November 18, 2018

33rd Sunday in Ordinary Time


Singing Circles of Color
The Singing Circles of Color symbol above represents our Theme. Notice (color version at and Church Banner) the dynamic relationships that each individual circle and a variety of combinations of circles share. Through relationships there is a plethora of creation – new colors and diverse sounds. We SING A NEW CHURCH in the Key of Faith as Love in Action.


Wounded Healers
Fr. Matt shares a reflection:
I remember how excited I was stepping on the plane to come to America for my seminary education and then, with God’s help, to minister as a priest in the Diocese of Paterson. What I did not know was the pain I would experience in leaving my family, friends, language and homeland. I am delighted to be a priest here and consider this country my home as I pursue citizenship. Yet, there is always pain in separation especially at holiday time. When I feel the pain of loss of family and my past, I think of it as a little wound. As a priest, I am glad for this pain because it gifts me with compassion for people who suffer loss, grief and fear.

The spiritual writer Henri Nouwen teaches that ministers and all people are called to be wounded healers. As stewards of Christ’s Work, we are invited to use our suffering and pain as a catalyst for our growth in sensitivity and as an impetus for our desire to help others on this pilgrimage and journey of life. In our theme, Sing a New Church, we have three circles that may represent this dynamic of being wounded healers. One circle is our difficulty or pain, the other Christ’s power to heal our pain, the third our interaction with others as we heal them with our words, actions and ministry. The place of beauty where our wounds, Christ’s power, and our healing presence for others is represented by the rainbow. In the center, we become love in action with faith as our key.

An Icon of Healing Love


For me the icon of Our Lady of Czestochowa is a helpful image of our mission to be wounded healers. The origin of this image of Mary and Jesus is surrounded by many legends. The icon originated near Constantinople until it was taken to Poland in the fifteenth century. The icon changed hands frequently and was involved in various wars and controversies. At some point, the icon received slashes to Mary’s face and throat. All attempts to artistically erase the scars have failed, as if the icon wished to remain imperfect. This makes sense because, when we look upon this Image of our Blessed Mother, we see not perfection but a wounded healer with whom we can share our sorrows, pain and wounds. Mary brings our wounds to Christ for healing. Christ himself is our wounded healer, in that, Jesus suffered as we suffer, died as we died and promises us a share in His Resurrection. Ultimately all wounds are healed in God’s kingdom.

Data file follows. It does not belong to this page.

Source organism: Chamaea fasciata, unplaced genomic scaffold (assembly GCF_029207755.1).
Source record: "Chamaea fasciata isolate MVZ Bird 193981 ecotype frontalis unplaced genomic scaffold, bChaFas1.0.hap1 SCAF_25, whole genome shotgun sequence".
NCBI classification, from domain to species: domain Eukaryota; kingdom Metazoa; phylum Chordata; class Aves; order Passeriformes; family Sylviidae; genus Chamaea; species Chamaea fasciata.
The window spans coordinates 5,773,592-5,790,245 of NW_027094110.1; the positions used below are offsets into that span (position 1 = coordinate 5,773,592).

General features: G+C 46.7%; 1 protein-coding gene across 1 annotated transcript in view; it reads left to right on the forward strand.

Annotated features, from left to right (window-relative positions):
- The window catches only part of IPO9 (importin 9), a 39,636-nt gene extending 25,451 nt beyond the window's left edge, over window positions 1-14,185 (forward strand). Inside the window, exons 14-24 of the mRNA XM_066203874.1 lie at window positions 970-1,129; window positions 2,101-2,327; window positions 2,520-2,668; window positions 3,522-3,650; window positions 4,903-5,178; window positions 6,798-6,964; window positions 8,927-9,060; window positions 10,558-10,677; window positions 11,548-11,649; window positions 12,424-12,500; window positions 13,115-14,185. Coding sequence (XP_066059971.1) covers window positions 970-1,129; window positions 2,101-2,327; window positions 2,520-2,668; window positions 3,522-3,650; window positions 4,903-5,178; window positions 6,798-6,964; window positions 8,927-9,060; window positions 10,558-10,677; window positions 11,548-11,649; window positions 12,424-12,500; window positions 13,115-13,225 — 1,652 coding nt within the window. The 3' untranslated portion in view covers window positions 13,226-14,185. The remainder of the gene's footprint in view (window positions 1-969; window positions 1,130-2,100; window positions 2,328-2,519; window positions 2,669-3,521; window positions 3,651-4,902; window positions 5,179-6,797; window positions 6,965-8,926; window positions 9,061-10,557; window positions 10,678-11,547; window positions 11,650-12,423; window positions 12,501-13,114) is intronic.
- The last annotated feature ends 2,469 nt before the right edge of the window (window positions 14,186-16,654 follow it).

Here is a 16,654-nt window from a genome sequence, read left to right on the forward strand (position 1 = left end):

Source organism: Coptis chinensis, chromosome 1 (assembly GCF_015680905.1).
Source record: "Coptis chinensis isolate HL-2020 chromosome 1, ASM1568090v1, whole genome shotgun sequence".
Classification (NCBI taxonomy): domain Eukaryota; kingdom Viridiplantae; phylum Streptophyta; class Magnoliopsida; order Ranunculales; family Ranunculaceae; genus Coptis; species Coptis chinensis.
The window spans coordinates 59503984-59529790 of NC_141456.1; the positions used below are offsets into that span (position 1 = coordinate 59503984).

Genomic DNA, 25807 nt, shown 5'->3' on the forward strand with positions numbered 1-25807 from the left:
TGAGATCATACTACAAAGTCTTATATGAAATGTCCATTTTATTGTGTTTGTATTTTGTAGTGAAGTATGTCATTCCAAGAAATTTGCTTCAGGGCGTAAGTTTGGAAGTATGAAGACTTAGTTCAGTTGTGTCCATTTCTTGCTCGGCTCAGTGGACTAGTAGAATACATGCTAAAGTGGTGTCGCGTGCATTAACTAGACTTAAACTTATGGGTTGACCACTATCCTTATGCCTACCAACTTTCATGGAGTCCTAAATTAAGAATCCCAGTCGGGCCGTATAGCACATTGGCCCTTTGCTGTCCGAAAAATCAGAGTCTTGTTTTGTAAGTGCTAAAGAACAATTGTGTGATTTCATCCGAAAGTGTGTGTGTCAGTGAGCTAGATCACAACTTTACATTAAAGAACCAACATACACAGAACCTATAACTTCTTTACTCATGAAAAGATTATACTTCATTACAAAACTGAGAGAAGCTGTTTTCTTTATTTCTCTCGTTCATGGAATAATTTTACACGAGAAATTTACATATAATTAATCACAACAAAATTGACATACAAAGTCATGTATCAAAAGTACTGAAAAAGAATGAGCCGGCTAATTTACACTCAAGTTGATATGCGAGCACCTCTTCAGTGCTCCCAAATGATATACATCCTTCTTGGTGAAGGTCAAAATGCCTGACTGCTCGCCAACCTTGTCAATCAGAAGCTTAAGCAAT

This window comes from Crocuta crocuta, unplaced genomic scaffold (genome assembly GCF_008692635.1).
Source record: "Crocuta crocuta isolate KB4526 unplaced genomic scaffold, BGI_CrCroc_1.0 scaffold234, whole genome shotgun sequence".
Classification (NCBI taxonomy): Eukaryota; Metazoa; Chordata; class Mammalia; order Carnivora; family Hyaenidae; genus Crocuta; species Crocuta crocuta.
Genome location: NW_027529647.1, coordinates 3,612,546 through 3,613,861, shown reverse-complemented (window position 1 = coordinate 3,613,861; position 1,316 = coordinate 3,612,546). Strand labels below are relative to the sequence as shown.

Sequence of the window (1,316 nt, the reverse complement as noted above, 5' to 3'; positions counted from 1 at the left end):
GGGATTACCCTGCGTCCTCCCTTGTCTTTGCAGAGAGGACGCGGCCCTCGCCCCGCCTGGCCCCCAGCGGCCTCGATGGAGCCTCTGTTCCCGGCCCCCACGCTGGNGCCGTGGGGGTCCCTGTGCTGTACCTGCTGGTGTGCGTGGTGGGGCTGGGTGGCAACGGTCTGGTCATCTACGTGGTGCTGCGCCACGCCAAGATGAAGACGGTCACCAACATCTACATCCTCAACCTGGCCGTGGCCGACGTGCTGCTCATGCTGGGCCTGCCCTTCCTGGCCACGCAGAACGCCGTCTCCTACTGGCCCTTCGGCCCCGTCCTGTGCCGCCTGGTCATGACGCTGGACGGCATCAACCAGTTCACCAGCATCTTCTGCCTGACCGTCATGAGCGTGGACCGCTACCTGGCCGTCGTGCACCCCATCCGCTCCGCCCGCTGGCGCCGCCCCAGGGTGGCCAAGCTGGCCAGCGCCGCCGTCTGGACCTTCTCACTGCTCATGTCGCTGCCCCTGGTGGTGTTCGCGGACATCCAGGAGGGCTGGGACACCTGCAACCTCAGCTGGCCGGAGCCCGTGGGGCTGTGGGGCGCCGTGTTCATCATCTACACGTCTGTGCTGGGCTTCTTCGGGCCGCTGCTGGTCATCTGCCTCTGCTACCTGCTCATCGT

Replica images of the Our Lady of Czestochowa icon travel in pilgrimage around the world and people visit shrines dedicated to her at Czestochowa in Poland and even Doylestown, Pennsylvania. Our Mother draws her children to seek healing through her Son Jesus, our wounded healer.

Prayerful Action
Our Scripture readings this week speak about the trials and sufferings we find in life. I invite you look upon this image of Our Lady of Czestochowa praying with the following reflections:

  1. What wound, pain or distress in me needs healing?
  2. Speak to Mary and our Lord about your wound.
  3. Ask our Lord to heal you and to give you compassion because of your pain.
  4. Who in your life needs you to be a healing presence?
  5. What one action can I take to be a wounded healer for others?

Prayer to Our Lady of Czestochowa
Compassionate Mother, your image bears the marks of time and pain mixed with the joy of holding your Son our Wounded Healer. Grant, through your kindly intercession, that Christ heal my pain and wounds so that I may give God glory through faithful service as a grateful steward. Through my suffering, open my heart to hold the presence of your Son more dearly. May I grow in empathy for the people in my life and throughout the world. In word and deed, may I be love in action with faith as my key. Amen.



Join us for a premier viewing of “Greater Things” a documentary movie created by Fr. Matt about the history of our parish. The viewing will be on Saturday, December 8th after the 5:30 pm Mass and Sunday, December 9th at 11:00 am in the Auditorium.

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